Tuesday, October 15

Thwarting Thieves

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Steps to take before hitting the road on vacation

Setting off on any exciting road trip can be an adventure, and you’re hoping to have a vacation to talk about for years to come. While not all road trips go off without a hitch, being mindful of thieves with bad intentions can protect you, your family and your belongings and can help make the trip a winner.

Vehicle theft

“Wherever your car is parked, whether at a hotel, in a gas station parking lot or even at your own home, you need to take precautions,” advises Troy Sandberg, owner of Signal 88 Security in Denver.

Signal 88 offers these tips to avoid becoming a victim of vehicle theft:

  1. Identify possible threats.
    “There are a variety of items that are attractive to thieves: electronics, gas, metal and even the car itself,” says Sandberg. “Take a look at your car and note if any of the above is easily accessible.”
  2. Secure your vehicle.
    Park in well-lit areas, and keep your windows rolled up and doors locked at all times when away from your vehicle. If you have an alarm system, use it, even if you’re only planning on leaving the vehicle unattended for a short time.
  3. Keep a watchful eye.
    If you plan on leaving town without your vehicle, inform your neighbors or property management and ask them to report suspicious activity around your home and vehicle. In addition, keep your belongings out of sight, and never leave your keys in your vehicle.

Home theft

It’s unnerving knowing your home is vulnerable while you’re away. Don’t alert potential thieves of your absence when traveling. Farmers Insurance suggests these precautions:

  • Suspend delivery or make sure mail and newspapers are picked up.
  • Don’t advertise your absence on your voicemail, email or Facebook page.
  • Arrange to have your lawn mowed and snow shoveled.
  • If possible, install a motion detector on outside lights.

Identity theft

Becoming a victim of identity theft while on vacation can be traumatic, to say the least. Kiplinger has these suggestions to safeguard your identity when traveling:

  • If you receive an alert about suspicious activity on your cell phone, don’t call the number provided or reply by text. Instead, call the number on the back of your credit card.
  • Rid your wallet of unneeded credit cards or other personal information. Only keep items you will need on vacation.
  • Be careful using your laptop, the hotel computer and ATM machines, as they can be rigged with devices that read your personal information.

Line up your defenses

Vacations are a time to relax, relish and revive. Becoming a victim of theft will thwart those plans. Don’t be an easy mark. Safeguard your vehicle, identity and home, and enjoy the many things you set out to do this summer.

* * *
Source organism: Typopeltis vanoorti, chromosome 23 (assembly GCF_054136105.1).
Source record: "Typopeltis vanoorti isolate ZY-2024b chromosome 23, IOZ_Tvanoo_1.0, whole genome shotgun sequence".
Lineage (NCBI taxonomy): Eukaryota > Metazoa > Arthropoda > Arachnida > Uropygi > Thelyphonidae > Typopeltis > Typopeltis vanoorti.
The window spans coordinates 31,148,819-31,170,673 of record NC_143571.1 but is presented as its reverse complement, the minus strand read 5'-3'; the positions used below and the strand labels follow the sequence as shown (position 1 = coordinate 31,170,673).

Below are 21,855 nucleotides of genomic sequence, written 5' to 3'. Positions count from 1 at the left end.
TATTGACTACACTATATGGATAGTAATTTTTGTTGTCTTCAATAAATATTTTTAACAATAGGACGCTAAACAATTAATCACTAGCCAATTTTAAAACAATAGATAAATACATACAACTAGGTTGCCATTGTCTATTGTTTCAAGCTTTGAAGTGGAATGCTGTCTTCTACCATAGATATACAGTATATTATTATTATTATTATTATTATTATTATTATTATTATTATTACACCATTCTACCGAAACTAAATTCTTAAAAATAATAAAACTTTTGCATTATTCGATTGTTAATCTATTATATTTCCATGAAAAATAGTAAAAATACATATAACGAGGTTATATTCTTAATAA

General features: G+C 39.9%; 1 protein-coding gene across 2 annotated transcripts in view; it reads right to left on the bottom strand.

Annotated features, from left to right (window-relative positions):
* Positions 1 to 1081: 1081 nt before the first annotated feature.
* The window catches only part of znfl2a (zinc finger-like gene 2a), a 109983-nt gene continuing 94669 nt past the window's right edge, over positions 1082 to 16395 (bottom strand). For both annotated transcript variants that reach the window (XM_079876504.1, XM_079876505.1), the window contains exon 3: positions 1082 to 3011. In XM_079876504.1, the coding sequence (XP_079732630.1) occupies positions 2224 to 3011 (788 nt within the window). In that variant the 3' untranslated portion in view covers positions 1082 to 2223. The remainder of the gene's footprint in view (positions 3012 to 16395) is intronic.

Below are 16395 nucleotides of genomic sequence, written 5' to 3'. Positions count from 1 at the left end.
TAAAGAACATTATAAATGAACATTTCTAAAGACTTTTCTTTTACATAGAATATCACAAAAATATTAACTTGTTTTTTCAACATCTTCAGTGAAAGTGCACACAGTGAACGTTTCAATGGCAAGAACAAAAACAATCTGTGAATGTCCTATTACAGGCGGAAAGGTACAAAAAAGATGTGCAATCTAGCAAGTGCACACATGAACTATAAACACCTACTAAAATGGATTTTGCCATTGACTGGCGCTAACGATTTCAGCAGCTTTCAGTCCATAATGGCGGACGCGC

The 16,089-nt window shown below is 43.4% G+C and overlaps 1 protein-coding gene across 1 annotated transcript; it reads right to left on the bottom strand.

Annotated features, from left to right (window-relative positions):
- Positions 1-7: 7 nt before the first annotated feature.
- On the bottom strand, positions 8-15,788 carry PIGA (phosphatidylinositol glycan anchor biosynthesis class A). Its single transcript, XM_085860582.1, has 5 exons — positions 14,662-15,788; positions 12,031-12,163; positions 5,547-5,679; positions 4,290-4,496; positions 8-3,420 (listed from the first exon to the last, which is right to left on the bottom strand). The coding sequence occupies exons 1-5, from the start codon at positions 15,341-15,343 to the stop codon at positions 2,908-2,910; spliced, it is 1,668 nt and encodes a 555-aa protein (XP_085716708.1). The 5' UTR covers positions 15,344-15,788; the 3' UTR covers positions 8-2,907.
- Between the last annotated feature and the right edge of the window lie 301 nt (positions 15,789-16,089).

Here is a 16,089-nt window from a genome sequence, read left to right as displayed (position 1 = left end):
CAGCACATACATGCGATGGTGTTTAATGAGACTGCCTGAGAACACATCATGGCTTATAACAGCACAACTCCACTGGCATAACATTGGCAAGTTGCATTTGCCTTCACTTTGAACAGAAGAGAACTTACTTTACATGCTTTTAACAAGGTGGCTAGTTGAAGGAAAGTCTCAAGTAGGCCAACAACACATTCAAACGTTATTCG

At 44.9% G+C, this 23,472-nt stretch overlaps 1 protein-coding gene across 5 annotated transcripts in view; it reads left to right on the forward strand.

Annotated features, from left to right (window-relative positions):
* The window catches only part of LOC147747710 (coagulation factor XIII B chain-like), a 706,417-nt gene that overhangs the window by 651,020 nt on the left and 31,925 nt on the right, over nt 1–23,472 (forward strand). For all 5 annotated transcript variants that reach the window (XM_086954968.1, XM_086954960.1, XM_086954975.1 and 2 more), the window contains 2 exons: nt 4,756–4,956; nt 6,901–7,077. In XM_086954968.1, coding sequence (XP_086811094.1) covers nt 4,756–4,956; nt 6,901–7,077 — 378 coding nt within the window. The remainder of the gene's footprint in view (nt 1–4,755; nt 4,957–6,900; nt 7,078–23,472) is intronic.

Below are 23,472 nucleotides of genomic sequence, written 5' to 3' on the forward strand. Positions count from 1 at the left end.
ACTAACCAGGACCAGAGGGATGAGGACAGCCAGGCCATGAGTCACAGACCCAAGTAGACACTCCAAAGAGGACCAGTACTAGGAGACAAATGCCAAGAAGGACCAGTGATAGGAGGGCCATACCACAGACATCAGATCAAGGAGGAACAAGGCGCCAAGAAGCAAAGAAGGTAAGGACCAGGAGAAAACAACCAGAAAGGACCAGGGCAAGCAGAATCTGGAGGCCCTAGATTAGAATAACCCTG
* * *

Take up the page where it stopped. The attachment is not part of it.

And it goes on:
Amy Higgins is a Centennial, Colo., writer for Colorado Country Life magazine.

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About Author

Trish Milburn

Trish Milburn wrote her first book in the sixth grade and has the cardboard-and-fabric-bound, handwritten, and colored-pencil-illustrated copy to prove it. That “book” was called Land of the Misty Gems, and not surprisingly it was a romance. She’s always loved stories with happy endings, whether those stories come in the form of books, movies, TV programs or marriage to her own hero. Trish grew up in Kentucky and worked as a newspaper and magazine journalist for a number of years. She still does freelance work, but she devotes most of her time to writing novels. While working toward her first sale, she finaled in the prestigious Golden Heart contest sponsored by Romance Writers of America eight times, winning twice. She was also a finalist in Harlequin American’s Great American Novel contest, which led to her first sale to American. Other than reading, Trish enjoys traveling (by car or train – she’s a terra firma girl!), hiking, nature photography, and visiting national parks. Two of her life goals are to visit every unit of the U.S. National Park Service and hike the Appalachian Trail. While many authors buy themselves a piece of jewelry or gorgeous new shoes to commemorate their first sales, Trish bought herself a TiVo so she doesn’t miss any of her favorite shows while she’s typing away at the computer keyboard to meet her deadlines. In addition to romances for Harlequin American, Trish writes young adult novels under the name Tricia Mills for Razorbill, an imprint of Penguin Young Readers Group.

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